"They never did an explicit campaign around retirement. They focused their advertising on advice and the thundering herd." BoA plans to lead the campaign with Merrill Lynch's adviser force because, Metz said, the "financial advisers are a major differentiator. This campaign is all about personalization," she added.
BoA on a Roll with 401(k)s
Bank of America expects "significant" growth in 401(k) assets this year after its 401(k) assets increased 15.6% in 2009 to $81.5 billion from a year earlier. Kevin Crain, the head of institutional client relationships for Bank of America Merrill Lynch, said the company is projecting significant growth in new clients and new assets this year.
But analysts say it could be difficult to generate additional 401(k) business because employers are reticent to change providers. "Right now, employers are focused on running their business and don't want to take the time to switch 401(k) administrators," said Geoffrey Bobroff, president of Bobroff Consulting in East Greenwich, R.I. "This is a good initiative for Bank of America, but meaningful growth is a question mark."
Bank of America Merrill Lynch had a meaningful increase in retirement "saving trends" last year, Crain said. According to the company, 80% of BoA's 1.5 million 401(k) participants who changed their savings rate in the fourth quarter chose to increase savings, compared to 64% in the previous quarter.
More than 402,000 employees took a "positive savings action," by starting or increasing savings in their 401(k) during the fourth quarter. During the first nine months of last year, 318,884 employees took a positive savings action.
Crain said that BoA had an increase in 401(k) assets last year because of an increased use of automatic enrollment and more employers tying 401(k) enrollment to healthcare enrollment.
"It is all about making these programs as easy as possible to get into," he said. "People are overloaded with communication and generally this causes them to shy away." He said the company has seen "double digit" growth in automatic enrollment. "We are seeing that when employees auto enroll, they stick to it," he said.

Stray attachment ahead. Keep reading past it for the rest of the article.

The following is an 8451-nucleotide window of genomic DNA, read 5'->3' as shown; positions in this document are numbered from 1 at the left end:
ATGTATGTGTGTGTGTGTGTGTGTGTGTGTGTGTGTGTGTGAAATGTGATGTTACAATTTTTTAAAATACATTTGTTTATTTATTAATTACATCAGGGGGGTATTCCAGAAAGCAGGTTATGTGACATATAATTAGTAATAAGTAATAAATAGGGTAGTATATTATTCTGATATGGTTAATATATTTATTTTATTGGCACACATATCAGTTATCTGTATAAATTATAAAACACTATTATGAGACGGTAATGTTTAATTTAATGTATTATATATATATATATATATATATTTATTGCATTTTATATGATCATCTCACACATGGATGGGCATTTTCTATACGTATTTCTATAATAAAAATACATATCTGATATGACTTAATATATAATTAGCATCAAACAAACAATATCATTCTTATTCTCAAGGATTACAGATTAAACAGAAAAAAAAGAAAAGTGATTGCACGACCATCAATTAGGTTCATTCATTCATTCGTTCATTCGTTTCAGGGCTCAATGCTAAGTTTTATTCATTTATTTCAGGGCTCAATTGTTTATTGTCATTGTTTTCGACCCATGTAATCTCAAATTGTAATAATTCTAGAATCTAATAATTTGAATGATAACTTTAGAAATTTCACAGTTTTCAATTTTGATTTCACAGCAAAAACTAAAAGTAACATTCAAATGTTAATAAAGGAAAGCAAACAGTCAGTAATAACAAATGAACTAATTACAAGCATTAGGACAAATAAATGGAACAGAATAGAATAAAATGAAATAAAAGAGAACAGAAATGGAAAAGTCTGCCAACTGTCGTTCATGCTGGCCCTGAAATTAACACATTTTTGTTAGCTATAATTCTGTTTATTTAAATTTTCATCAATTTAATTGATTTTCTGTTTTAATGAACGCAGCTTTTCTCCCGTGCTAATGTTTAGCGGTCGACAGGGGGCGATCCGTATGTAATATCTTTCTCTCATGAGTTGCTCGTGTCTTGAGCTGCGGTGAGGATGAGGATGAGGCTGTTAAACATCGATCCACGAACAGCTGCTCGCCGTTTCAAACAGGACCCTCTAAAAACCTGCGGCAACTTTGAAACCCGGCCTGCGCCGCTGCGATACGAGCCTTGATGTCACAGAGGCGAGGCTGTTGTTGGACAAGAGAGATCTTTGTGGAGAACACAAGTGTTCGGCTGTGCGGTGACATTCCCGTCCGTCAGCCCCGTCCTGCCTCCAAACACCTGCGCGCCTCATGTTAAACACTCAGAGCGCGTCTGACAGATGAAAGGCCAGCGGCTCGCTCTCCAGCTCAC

Bank of America Merrill Lynch has also had strong growth in usage of its Advisor Access Solution, which specifically recommends savings options to employees. Of its 401(k) clients, 25% are using the advice platform at 60% of its 40 largest clients.
Crain said the best way to grow from here is to tie an individual's 401(k) account more closely with healthcare enrollment. He said BoA is developing a new tool that it will launch by the end of the month that allows plan sponsors to measure their employees' "financial wellness" based on a variety of factors. "By having a more unified offering, it really makes it easier to engage employees," he said.
Bobroff said the breadth of products and services that Bank of America Merrill Lynch can offer is impressive, but he is skeptical that it will lead to more assets. "The various bells and whistles are impressive, but I don't think there will be a lot of documented success," he said. "I guess in a world where they don't have a lot of positives to talk about, this is something they can put their finger on."
Adding retirement assets has been a major initiative at the $2.39 trillion asset management firm since 2009.